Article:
97th DOG Annual Meeting 1999

P74

SERUM AND SALIVA AS TEAR SUBSTITUTES FOR SEVERE DRY EYES - LABORATORY AND CLINICAL EVALUATIONS

G. Geerling1, 2, A. Poon1, J. T. Daniels2, I. A. Cree1, 2, J. K. G. Dart1, 2


Background: In severe ocular dryness the corneal and conjunctival epithelium is not only depleted of the lubrication necessary to reduce blink induced shear forces, but also protective and nourishing factors such as EGF and Lysozyme. The symptoms and signs of the resultant severe ocular surface disease may be poorly relieved by simply replacing the aqueous component when using pharmaceutical tear substitutes. Serum drops or a microvascularly transplanted autologous submandibular gland (SMG) can be used to replace lubrication and endogenous nutritional factors. Their effect on ocular surface epithelium was evaluated in a laboratory and clinical study.

Methods: Human corneal epithelial cells were cultured with a defined serum free medium to subconfluency and exposed to serum drops (serum/chloramphenicol = 60/40 VW), SMG saliva and various pharmaceutical tear substitutes for varying duration. The viability of the cultured cells was assessed using a luciferase based ATP-assay and fluorescent staining (Calcein-AM/Ethdium-homodimer). In 8 patients who received drops of serum and 5 patients (5 eyes) with a SMG transplant, symptoms and signs (Rose Bengal and Fluorescein staining) were assessed. Conjunctival squamous metaplasia and corneal epithelial morphology were graded using impression cytology.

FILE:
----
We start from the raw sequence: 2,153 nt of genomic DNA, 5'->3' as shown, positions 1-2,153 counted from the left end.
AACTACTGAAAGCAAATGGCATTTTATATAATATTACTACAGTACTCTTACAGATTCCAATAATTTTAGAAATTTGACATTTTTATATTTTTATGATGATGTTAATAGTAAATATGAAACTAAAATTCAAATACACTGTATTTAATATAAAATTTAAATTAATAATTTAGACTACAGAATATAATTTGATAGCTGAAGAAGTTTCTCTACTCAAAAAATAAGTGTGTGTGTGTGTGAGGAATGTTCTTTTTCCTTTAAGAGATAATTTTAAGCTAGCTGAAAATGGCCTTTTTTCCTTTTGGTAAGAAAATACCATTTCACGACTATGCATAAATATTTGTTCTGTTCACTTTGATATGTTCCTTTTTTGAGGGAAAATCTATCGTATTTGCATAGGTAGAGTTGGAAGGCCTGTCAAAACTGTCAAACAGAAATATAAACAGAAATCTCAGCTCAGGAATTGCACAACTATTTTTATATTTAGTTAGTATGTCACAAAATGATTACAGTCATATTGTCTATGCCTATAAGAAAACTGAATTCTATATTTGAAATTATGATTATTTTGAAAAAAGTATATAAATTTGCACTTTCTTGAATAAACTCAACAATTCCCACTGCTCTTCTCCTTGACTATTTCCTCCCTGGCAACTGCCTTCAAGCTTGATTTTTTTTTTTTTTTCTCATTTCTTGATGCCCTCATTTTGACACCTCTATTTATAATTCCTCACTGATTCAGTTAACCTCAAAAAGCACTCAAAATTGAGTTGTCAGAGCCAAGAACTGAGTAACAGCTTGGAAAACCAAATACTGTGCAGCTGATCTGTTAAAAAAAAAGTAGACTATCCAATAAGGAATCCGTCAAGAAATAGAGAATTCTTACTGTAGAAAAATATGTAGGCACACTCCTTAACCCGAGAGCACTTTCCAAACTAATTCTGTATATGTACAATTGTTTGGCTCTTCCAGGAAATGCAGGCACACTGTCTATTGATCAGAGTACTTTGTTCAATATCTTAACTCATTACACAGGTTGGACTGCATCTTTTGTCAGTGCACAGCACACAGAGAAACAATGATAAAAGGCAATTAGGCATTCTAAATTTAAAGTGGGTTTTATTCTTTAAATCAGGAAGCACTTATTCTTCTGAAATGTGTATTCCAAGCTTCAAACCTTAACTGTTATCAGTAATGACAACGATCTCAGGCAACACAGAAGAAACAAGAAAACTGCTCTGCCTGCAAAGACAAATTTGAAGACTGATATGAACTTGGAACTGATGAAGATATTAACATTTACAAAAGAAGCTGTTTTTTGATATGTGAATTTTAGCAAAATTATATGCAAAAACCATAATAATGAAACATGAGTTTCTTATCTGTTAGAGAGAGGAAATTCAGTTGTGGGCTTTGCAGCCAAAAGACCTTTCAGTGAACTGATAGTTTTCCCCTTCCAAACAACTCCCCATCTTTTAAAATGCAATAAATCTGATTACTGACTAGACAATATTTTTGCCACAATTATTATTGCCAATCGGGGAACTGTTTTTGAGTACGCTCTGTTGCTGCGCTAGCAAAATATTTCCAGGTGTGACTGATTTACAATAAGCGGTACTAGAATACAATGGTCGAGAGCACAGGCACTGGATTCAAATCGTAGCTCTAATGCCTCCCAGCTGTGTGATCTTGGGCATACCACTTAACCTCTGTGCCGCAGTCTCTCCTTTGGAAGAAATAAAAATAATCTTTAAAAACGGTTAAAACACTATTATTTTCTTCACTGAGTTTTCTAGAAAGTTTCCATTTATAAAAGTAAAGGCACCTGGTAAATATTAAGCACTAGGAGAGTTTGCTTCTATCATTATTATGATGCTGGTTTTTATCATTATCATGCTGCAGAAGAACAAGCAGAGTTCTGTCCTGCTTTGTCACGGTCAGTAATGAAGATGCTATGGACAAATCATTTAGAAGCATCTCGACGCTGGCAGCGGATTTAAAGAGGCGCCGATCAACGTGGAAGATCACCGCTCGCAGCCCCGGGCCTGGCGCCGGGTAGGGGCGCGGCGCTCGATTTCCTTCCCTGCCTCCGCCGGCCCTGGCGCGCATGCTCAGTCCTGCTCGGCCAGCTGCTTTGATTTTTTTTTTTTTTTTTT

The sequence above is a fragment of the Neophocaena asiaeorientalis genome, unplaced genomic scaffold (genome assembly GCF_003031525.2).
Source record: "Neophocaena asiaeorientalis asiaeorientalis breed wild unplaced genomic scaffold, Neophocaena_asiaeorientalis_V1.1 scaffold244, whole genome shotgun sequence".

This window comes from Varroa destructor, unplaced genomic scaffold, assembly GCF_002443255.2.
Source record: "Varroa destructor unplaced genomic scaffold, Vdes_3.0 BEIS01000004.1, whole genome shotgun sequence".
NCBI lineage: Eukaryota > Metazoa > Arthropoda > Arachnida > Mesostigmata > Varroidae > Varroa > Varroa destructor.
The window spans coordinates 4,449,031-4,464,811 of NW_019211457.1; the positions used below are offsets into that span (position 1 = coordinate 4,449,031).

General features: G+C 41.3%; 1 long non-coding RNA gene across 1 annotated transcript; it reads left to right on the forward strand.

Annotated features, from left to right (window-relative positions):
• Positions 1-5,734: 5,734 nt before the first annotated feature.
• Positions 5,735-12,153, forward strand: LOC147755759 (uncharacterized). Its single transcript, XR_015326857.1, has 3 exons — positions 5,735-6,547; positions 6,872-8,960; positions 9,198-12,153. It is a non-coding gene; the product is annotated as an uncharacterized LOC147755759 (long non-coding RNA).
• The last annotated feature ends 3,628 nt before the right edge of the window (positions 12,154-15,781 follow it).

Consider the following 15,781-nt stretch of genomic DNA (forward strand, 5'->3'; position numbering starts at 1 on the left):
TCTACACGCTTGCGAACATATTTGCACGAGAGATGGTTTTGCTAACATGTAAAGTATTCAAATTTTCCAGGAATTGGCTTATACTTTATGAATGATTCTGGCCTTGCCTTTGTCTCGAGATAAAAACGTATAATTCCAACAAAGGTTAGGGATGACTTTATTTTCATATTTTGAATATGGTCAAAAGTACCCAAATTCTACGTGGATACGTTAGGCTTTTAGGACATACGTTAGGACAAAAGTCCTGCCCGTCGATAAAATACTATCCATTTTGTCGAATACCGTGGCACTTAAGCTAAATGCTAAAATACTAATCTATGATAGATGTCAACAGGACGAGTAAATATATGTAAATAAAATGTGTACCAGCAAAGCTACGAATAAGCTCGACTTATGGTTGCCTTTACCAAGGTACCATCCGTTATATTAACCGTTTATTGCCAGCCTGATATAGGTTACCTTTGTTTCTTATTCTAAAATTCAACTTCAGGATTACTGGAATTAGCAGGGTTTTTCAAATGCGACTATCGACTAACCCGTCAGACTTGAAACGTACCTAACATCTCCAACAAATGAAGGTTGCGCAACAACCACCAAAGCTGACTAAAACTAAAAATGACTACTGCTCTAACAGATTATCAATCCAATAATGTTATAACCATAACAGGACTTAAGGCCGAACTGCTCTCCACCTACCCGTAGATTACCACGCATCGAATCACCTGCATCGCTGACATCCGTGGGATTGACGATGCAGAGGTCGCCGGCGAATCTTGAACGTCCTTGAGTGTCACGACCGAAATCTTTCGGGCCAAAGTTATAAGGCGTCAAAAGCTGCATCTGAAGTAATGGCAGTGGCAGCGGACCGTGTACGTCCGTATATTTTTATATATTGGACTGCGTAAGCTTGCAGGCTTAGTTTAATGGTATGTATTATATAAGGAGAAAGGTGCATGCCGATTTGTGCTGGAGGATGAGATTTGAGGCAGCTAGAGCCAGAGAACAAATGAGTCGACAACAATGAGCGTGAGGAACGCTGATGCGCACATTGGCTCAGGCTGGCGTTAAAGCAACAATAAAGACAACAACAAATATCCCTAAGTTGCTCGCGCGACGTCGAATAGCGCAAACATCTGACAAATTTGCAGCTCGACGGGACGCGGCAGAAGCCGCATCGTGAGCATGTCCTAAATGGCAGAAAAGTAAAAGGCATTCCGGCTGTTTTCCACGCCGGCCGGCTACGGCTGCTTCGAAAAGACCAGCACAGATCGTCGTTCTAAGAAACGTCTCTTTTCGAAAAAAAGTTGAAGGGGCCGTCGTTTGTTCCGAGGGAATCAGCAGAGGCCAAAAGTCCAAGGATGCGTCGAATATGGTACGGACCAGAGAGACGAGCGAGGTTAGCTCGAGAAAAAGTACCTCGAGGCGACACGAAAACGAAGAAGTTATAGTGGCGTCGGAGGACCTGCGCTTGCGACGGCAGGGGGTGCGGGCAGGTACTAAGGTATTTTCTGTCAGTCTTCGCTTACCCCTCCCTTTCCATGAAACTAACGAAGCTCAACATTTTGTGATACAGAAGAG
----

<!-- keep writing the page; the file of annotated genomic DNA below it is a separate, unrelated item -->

Results: After 24 hours morphology and ATP levels were best maintained in cultured human corneal epithelial cells exposed to serum drops. SMG saliva induced delayed cell death, which could be significantly reduced by adjusting the osmolality of the naturally hypotonic saliva to isotonicity. Preserved as well as unpreserved hypromellose induced a higher rate of cell death. One month after the initiation of autologous serum eye drops 5 of 8 patients showed improvement of Rose Bengal staining and discomfort. All eyes with functional SMG transplants showed a reduction of dry eye signs and symptoms. In one of those eyes a microcystic corneal epithelial oedema evolved.

Conclusion: Tear substitutes from serum or isotonic SMG saliva preserve cultured epithelial cells better than pharmaceutical tear substitutes. Both offer new and successful therapeutic approaches in the treatment of aqueous as well as nutrition deprived dry eyes. While serum drops are available for a wide range of patients, SMG transplantation remains an extensive operation, reserved for only the most severely dry eyes. (Supported by DFG Ge /4-1)

1Moorfields Eye Hospital, City Road,
2Institute of Ophthalmology, Bath Street, London, UK


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